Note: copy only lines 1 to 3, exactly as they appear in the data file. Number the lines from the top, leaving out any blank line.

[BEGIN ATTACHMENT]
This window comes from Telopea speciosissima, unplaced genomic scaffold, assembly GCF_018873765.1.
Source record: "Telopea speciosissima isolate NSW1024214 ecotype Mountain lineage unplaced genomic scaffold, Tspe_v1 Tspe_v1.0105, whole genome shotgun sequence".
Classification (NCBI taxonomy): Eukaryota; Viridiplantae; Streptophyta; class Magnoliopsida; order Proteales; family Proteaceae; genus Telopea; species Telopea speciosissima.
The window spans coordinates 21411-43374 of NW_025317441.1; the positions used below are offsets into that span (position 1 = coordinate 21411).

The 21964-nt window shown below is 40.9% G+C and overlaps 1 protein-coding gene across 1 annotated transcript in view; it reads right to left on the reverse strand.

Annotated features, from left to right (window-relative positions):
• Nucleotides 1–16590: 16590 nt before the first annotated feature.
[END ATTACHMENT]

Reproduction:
This window comes from Telopea speciosissima, unplaced genomic scaffold, assembly GCF_018873765.1.
Source record: "Telopea speciosissima isolate NSW1024214 ecotype Mountain lineage unplaced genomic scaffold, Tspe_v1 Tspe_v1.0105, whole genome shotgun sequence".
Classification (NCBI taxonomy): Eukaryota; Viridiplantae; Streptophyta; class Magnoliopsida; order Proteales; family Proteaceae; genus Telopea; species Telopea speciosissima.